Westling questioned whether prosecutors had proven Manafort willfully violated the law, pointing to documents and emails that the defense lawyer said may well show numerical errors or sloppy bookkeeping or even false information on Manafort’s tax returns but no overt fraud.
During the prosecution’s arguments, jurors took notes as Manafort primarily directed his gaze at a computer screen where documents were shown. The screen showed emails written by Manafort that contained some of the most damning evidence that he was aware of the fraud and not simply a victim of underlings who managed his financial affairs.
Andres highlighted one email in which he said Manafort sent an inflated statement of his income to bank officers reviewing a loan application. He highlighted another in which Manafort acknowledged his control of one of more than 30 holding companies in Cyprus that prosecutors say he used to funnel more than $60 million he earned advising politicians in Ukraine.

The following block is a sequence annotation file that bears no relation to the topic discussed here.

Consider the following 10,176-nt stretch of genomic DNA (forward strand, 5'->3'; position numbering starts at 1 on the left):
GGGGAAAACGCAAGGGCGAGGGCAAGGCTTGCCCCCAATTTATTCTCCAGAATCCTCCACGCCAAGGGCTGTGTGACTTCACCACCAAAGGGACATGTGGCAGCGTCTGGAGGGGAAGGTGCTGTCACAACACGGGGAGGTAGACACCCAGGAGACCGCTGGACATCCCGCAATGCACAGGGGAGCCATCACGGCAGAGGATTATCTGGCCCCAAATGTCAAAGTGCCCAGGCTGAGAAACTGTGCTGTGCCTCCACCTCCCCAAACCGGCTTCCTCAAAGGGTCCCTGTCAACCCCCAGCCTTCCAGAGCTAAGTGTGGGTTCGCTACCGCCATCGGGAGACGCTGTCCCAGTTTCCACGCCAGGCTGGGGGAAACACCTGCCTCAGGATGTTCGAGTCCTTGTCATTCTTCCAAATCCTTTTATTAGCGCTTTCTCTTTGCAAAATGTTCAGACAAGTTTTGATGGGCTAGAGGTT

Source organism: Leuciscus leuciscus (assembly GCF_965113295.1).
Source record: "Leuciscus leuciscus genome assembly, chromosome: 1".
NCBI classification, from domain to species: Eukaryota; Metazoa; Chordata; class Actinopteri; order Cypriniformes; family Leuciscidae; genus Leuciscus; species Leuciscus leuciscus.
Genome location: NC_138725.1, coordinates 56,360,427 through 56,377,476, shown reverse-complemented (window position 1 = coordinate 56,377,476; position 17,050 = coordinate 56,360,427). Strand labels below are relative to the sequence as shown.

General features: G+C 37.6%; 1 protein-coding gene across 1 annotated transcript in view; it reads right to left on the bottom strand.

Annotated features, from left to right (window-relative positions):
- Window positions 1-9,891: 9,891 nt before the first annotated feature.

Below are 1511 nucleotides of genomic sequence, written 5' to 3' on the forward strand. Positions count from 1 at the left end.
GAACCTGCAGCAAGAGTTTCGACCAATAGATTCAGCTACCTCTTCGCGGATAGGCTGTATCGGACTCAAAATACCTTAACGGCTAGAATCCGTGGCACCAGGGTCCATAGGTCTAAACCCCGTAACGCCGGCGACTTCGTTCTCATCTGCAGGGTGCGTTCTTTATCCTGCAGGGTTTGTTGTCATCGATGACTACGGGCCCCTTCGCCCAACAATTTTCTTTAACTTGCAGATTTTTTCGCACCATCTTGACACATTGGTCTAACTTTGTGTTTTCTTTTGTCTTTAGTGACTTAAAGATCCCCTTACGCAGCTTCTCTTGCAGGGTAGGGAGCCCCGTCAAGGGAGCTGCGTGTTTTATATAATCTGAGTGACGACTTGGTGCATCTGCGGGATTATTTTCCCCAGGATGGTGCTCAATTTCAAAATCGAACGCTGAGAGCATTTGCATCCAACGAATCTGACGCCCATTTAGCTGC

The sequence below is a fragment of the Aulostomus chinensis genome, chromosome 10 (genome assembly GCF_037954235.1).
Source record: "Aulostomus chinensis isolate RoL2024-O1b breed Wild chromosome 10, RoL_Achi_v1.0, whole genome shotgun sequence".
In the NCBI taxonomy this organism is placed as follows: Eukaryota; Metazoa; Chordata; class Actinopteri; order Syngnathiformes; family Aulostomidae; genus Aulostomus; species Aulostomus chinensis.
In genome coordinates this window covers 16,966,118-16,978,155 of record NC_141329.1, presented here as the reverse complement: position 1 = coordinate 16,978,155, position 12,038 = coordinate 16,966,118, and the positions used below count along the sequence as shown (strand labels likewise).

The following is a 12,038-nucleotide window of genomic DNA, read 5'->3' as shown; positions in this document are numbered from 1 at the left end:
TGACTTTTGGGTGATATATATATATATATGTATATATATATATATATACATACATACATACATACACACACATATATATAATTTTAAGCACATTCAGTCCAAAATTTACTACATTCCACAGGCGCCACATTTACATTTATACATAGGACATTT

Prosecutors say Manafort falsely declared some of that money to be loans rather than income to keep from paying taxes on it.
“Ladies and gentlemen, a loan is not income, and income is not a loan. You do not need to be a tax expert to understand this,” Andres said.
The government says Manafort hid at least $16 million in income from the IRS between 2010 and 2014. Then, after his money in Ukraine dried up, they allege, he defrauded banks by lying about his income on loan applications and concealing other financial information, such as mortgages.
Manafort chose not to testify or call any witnesses in his defense. His lawyers have tried to blame their client’s financial mistakes on Gates, calling him a liar and philanderer.
Gates, who struck a plea deal with prosecutors, told jurors he helped conceal millions of dollars in foreign income and submitted fake mortgage and tax documents. He was also forced to admit embezzling hundreds of thousands of dollars from Manafort and conducting an extramarital affair.
Andres said the government isn’t asking jurors to like Gates or take everything he said at “face value.” He said the testimony of other witnesses and the hundreds of documents are enough to convict Manafort on tax evasion and bank fraud charges.